New depths of sillinessPublished 8:27pm Saturday, September 29, 2012
No chocolate for you!
That is effectively the message supporters will find when they get to the back cover of a catalog of goodies being sold in a fundraiser by students from Driver Elementary School. Summer sausages, sugar cookies and any other of the potentially fattening treats to be found in the Great American Opportunities catalog are fair game, and the students will gladly accept your check for as large an order as you can afford, a percentage of which ultimately is returned to the school.
But the system’s “wellness policy” prevents those students from enabling your secret chocolate addiction, and a sticker on the back of the catalog warns customers that any of the catalog’s offerings that include chocolate are off limits.
Apparently the school system considers chocolate to be so dangerous to children that they cannot even risk being associated with it. They must be removed from the cocoa pipeline, it seems, leaving local addicts to find some other low-level dealer to help them get their choco-fix. Maybe in the process, some poor diabetic grandparent will be saved from sugar-shock by the fact that her grandson cannot guilt her into buying a pound of chocolate-covered almonds.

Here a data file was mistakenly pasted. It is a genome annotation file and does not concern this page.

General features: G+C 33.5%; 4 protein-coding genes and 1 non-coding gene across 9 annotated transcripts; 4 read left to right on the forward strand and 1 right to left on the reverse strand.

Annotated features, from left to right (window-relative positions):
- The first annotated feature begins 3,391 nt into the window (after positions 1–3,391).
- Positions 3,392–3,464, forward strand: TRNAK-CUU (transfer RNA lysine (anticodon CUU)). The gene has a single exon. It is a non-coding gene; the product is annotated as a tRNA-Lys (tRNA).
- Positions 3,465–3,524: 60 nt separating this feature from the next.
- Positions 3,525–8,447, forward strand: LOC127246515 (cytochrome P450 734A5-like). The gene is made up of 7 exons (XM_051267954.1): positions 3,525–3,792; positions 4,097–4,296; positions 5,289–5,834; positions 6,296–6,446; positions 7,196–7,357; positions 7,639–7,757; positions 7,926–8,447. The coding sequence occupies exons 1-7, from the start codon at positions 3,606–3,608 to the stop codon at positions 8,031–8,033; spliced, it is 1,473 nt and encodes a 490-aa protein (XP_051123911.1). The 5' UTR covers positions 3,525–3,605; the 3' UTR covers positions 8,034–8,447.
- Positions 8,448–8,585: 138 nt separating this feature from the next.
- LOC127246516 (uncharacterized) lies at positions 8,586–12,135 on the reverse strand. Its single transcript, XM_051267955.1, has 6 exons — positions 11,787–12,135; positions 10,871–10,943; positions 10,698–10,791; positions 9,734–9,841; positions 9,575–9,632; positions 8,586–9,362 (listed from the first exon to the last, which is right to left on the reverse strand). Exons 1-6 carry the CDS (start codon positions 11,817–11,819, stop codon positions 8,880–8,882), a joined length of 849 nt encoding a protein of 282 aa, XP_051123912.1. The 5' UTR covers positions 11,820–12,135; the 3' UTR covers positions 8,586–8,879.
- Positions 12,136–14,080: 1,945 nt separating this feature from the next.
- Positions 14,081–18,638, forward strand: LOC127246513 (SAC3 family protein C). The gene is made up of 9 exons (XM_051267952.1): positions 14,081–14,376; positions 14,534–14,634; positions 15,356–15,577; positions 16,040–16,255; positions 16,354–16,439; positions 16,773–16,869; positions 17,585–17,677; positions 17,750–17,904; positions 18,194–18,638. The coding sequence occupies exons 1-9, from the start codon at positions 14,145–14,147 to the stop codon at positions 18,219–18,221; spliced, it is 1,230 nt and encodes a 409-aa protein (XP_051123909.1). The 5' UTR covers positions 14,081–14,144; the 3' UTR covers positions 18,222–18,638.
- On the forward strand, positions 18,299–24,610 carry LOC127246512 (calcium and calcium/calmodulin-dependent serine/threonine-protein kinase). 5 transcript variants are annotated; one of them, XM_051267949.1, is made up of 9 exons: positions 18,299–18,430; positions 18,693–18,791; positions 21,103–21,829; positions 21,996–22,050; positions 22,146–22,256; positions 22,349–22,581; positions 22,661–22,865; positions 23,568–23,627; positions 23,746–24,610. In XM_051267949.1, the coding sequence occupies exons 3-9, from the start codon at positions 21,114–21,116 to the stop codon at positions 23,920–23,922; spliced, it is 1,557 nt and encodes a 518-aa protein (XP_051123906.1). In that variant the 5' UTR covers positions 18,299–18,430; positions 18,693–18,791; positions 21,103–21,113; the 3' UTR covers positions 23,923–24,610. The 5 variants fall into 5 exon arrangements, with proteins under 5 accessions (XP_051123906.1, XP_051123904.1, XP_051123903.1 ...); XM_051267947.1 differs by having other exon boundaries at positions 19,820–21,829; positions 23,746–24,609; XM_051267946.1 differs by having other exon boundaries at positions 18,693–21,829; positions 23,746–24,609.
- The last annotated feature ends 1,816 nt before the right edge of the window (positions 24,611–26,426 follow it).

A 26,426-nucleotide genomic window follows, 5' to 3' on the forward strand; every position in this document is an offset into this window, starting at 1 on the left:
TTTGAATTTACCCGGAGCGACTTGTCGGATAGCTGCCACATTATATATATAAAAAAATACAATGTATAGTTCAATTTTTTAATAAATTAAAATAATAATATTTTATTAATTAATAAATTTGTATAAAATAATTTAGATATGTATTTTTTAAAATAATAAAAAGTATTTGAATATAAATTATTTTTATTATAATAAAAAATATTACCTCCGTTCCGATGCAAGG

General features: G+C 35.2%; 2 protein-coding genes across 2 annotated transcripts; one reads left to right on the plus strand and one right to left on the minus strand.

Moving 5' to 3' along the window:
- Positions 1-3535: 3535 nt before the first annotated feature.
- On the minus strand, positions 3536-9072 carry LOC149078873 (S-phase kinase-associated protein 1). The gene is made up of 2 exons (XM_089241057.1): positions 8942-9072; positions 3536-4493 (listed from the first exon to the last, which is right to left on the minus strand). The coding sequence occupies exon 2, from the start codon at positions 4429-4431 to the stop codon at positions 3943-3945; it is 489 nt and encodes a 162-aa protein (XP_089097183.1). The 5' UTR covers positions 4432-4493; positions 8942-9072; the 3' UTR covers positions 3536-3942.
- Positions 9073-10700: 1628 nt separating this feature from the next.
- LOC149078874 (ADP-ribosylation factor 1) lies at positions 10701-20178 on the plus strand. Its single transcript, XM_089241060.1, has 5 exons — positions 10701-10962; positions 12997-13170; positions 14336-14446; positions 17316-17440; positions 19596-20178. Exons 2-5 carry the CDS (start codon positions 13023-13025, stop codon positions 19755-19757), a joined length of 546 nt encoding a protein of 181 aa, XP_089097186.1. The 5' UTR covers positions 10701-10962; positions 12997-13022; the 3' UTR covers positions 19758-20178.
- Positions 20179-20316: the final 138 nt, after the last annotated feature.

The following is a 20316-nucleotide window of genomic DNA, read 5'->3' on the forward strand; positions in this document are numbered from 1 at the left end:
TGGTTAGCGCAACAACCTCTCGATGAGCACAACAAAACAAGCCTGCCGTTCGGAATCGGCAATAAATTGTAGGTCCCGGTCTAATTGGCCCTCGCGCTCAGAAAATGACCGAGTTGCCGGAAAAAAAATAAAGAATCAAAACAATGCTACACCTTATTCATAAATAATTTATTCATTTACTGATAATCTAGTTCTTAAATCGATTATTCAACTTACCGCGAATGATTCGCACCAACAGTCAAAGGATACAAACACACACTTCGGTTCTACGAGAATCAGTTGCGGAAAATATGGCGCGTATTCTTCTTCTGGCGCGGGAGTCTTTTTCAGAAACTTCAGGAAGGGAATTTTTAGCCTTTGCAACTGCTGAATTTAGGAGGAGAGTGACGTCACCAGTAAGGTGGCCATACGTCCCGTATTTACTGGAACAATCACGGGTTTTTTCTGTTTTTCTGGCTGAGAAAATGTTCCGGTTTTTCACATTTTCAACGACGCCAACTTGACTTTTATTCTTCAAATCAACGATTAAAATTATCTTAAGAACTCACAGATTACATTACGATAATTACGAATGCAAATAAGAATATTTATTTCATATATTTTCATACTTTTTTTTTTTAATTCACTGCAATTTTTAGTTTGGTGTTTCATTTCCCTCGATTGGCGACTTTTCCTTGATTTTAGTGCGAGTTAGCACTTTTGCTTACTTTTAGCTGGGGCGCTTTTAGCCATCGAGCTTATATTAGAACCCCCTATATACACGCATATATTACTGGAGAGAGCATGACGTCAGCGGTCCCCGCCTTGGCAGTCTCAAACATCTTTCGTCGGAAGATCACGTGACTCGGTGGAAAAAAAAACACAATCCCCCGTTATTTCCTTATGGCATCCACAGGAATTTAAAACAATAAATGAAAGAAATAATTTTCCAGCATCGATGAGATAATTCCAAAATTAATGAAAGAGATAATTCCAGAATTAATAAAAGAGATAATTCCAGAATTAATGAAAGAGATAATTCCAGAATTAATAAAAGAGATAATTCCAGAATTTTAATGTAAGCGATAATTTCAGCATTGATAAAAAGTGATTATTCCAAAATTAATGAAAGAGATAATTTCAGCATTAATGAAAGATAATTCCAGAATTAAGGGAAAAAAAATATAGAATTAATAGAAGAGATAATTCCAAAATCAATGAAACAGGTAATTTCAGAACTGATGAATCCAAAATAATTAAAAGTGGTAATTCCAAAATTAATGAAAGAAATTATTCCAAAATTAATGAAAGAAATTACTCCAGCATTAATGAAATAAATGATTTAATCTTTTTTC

Forget the fact that Grandma should probably avoid the sugar cookies and much of the rest of what’s sold from the catalog, and ignore altogether the issue of having children raise money for their schools by hawking food and other products to people who probably already pay taxes to support those schools. The proper focus, according to the wellness policy of Suffolk schools, is on whether the children have theoretical access to chocolate.
Because it’s so hard for kids to find chocolate on the streets these days that they’d be tempted to short the orders placed by grandparents and aunts and uncles. Because it’s not as if those same children prohibited from selling chocolates from a fundraising catalog can go to Walmart and buy enough chocolate to make Willy Wonka blush. Because it’s easier to take away a child’s right to decide what to eat than it is to teach him to decide to eat the right things. And because the best way to ensure that children have no bad choices to make is to set sweeping policies that remove all choices altogether.
If nothing else, the chocolate ban should prove one thing: There is no limit to the silliness that can be achieved when a government agency seeks to impose its will.